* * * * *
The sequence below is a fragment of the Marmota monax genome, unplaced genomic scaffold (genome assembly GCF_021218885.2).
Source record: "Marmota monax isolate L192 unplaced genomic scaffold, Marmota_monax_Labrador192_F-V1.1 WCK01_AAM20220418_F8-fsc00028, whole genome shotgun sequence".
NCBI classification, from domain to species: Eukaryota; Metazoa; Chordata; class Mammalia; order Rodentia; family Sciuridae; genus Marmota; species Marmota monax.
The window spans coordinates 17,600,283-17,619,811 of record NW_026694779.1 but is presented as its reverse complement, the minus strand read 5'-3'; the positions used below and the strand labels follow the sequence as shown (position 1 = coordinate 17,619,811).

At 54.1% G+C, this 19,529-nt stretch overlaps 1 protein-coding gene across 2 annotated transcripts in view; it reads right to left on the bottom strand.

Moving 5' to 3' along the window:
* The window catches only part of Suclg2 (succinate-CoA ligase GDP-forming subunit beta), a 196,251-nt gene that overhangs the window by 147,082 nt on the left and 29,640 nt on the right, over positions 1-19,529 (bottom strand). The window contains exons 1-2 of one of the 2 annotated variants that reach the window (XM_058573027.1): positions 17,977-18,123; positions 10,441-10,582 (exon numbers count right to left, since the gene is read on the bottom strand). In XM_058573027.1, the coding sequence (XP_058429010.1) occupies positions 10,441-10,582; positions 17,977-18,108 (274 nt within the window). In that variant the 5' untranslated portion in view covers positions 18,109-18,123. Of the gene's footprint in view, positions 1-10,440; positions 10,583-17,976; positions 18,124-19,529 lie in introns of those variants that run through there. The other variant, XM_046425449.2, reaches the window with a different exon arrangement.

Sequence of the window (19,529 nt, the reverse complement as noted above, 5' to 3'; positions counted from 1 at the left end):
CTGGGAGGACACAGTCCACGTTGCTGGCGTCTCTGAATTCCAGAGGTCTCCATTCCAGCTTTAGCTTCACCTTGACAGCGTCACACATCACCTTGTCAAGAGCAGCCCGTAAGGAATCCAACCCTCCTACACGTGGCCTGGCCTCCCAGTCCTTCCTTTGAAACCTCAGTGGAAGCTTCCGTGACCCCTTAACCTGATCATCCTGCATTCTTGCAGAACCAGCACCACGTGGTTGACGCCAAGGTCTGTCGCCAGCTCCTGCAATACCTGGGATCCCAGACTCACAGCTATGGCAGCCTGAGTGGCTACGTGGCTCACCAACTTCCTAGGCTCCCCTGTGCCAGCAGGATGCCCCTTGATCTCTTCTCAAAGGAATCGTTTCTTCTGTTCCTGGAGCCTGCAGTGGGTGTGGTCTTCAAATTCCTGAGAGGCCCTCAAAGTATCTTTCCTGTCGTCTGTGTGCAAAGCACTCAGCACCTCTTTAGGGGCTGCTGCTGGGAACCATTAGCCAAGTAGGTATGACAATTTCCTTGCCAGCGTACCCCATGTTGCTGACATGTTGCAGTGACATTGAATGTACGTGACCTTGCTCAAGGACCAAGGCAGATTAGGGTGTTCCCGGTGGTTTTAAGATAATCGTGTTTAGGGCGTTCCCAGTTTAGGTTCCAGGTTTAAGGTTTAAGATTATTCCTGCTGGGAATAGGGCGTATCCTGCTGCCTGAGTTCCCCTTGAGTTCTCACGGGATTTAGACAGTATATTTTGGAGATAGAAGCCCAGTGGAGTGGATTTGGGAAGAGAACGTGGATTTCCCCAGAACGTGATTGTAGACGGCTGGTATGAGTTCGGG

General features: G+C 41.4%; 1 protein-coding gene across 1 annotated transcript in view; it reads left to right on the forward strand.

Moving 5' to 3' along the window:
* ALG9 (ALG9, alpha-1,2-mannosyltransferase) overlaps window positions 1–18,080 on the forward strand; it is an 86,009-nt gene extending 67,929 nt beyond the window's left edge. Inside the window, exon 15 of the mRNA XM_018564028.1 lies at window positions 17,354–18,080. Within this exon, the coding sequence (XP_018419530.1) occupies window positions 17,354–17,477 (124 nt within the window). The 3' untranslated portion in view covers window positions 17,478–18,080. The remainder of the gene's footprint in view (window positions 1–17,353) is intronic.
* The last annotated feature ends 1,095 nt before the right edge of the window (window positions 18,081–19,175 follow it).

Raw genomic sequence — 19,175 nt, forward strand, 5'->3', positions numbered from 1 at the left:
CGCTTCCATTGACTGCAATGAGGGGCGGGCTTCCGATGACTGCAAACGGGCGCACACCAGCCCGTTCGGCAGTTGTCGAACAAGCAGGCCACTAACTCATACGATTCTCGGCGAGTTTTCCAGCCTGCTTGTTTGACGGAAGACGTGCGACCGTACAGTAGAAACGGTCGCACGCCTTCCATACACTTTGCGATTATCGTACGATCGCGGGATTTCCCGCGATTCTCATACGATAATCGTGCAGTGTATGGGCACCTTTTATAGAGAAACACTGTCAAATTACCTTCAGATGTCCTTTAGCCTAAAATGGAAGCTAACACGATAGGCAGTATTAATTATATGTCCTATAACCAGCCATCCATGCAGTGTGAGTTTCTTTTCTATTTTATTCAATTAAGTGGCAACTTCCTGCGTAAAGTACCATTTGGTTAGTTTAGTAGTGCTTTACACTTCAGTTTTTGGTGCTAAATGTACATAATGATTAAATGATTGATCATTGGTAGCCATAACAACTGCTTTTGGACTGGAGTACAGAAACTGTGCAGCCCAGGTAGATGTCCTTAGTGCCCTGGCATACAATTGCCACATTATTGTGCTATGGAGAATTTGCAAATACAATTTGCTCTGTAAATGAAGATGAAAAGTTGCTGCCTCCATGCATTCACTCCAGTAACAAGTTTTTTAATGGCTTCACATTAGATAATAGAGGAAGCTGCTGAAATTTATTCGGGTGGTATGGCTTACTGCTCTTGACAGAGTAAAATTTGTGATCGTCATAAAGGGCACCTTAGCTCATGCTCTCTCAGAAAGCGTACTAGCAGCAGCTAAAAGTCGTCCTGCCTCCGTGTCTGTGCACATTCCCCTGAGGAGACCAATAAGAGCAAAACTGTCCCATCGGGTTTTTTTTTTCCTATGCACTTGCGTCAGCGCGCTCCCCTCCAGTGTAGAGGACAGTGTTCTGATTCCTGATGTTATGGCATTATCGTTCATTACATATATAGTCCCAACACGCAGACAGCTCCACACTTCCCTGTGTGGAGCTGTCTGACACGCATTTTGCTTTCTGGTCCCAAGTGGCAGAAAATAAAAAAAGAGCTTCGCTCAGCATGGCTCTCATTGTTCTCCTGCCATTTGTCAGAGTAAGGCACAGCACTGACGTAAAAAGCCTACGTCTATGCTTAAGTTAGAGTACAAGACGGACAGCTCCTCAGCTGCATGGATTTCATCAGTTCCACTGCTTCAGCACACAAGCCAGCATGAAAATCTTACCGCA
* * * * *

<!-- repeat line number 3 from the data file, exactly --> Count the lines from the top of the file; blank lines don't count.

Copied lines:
NCBI classification, from domain to species: Eukaryota; Metazoa; Chordata; class Mammalia; order Rodentia; family Sciuridae; genus Marmota; species Marmota monax.